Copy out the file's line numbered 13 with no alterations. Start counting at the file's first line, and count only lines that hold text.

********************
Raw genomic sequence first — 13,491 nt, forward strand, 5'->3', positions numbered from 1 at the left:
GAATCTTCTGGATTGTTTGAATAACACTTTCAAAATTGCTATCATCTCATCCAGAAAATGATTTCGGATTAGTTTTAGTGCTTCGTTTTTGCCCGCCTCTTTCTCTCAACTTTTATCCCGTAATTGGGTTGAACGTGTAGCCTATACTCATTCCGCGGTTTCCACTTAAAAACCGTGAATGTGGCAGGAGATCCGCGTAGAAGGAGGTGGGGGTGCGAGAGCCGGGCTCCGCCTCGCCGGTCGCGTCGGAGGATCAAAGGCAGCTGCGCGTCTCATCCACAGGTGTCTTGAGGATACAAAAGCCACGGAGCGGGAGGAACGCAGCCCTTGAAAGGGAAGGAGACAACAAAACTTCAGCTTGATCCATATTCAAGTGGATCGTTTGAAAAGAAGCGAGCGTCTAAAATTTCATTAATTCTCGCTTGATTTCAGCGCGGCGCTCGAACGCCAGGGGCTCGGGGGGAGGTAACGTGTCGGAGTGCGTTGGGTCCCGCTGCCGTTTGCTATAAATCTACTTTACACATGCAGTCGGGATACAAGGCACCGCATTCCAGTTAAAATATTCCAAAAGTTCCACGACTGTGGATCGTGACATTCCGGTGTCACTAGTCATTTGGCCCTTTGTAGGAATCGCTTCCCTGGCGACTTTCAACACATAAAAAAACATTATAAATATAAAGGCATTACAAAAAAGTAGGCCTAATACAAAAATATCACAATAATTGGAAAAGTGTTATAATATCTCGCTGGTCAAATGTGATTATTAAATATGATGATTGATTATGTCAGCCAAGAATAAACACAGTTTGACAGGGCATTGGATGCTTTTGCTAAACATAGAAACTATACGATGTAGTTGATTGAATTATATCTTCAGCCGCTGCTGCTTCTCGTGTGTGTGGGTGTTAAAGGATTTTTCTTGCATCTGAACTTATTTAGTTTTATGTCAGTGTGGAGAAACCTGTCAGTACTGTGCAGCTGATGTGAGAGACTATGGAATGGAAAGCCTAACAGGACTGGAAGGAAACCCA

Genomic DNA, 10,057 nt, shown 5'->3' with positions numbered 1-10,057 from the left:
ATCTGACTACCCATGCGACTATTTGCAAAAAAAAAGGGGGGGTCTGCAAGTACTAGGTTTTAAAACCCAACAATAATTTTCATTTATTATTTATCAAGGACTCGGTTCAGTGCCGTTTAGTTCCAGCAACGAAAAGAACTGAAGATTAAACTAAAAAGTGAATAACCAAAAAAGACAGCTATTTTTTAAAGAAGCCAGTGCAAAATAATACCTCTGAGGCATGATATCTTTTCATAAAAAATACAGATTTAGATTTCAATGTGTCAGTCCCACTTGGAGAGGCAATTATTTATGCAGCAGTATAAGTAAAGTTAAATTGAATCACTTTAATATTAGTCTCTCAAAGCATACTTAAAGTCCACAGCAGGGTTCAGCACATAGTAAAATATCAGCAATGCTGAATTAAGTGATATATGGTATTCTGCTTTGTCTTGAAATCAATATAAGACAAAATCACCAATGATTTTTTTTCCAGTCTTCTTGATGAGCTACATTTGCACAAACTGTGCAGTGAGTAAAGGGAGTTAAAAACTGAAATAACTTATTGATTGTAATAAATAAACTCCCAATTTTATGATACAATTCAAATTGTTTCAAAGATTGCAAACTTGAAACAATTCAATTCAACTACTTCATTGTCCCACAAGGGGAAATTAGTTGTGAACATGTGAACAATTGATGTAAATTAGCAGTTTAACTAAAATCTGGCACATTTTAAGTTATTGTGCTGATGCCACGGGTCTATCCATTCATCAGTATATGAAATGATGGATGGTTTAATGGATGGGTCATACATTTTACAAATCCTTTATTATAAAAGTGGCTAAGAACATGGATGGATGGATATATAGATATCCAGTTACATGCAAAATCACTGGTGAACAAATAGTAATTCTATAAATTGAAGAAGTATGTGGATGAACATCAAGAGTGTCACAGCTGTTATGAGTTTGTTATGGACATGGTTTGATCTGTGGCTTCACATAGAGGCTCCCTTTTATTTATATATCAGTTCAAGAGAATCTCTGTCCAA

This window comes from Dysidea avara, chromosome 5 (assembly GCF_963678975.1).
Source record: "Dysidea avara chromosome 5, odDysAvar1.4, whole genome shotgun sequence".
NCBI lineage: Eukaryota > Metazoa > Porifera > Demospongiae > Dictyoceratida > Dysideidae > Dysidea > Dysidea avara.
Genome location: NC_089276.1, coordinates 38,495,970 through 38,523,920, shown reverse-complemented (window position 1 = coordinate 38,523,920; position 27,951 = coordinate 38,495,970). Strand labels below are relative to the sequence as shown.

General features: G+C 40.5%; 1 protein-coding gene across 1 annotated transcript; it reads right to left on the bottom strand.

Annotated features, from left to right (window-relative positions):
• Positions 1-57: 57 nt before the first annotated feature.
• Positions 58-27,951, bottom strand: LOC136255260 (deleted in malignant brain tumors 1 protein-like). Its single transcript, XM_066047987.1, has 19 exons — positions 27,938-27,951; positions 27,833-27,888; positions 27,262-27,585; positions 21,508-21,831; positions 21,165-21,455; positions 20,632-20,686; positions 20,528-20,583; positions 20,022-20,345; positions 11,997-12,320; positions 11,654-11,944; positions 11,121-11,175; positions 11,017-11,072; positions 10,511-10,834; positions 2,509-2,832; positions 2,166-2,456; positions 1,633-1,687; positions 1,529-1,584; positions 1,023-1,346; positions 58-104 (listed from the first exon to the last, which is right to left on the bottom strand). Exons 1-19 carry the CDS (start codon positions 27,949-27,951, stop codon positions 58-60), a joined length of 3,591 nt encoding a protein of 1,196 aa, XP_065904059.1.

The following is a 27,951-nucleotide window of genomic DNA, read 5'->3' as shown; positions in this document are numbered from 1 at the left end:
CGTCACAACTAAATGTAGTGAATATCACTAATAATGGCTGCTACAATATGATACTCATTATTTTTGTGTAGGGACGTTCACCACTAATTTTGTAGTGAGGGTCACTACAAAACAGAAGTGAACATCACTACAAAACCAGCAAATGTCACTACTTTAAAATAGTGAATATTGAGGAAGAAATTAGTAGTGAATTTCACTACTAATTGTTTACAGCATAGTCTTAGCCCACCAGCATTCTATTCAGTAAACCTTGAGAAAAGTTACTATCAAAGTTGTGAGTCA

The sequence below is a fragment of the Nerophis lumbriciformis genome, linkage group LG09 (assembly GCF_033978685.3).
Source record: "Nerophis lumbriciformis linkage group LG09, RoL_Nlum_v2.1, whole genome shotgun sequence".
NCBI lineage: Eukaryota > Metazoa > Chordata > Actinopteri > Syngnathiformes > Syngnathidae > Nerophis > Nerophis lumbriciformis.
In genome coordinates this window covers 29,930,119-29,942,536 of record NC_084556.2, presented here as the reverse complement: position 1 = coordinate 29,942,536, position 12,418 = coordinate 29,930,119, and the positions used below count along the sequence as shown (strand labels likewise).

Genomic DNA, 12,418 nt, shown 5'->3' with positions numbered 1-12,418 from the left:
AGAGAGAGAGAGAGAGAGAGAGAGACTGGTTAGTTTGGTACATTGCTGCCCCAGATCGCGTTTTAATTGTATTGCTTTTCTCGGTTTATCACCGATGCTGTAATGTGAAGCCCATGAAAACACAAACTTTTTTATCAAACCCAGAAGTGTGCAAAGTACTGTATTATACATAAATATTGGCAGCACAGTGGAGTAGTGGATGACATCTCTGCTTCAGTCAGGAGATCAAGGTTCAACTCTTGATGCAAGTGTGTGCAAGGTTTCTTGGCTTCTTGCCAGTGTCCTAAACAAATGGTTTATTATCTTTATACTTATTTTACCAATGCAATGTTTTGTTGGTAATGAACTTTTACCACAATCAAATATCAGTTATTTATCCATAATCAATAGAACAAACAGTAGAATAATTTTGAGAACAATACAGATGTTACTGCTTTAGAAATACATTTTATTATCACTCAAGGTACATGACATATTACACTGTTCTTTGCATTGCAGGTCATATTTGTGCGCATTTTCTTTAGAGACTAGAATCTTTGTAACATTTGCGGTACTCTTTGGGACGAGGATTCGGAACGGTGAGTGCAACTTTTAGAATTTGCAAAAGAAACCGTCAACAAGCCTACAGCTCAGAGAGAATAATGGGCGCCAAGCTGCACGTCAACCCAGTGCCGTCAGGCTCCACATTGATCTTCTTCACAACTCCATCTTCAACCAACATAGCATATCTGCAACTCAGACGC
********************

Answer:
The following is a 27,951-nucleotide window of genomic DNA, read 5'->3' as shown; positions in this document are numbered from 1 at the left end: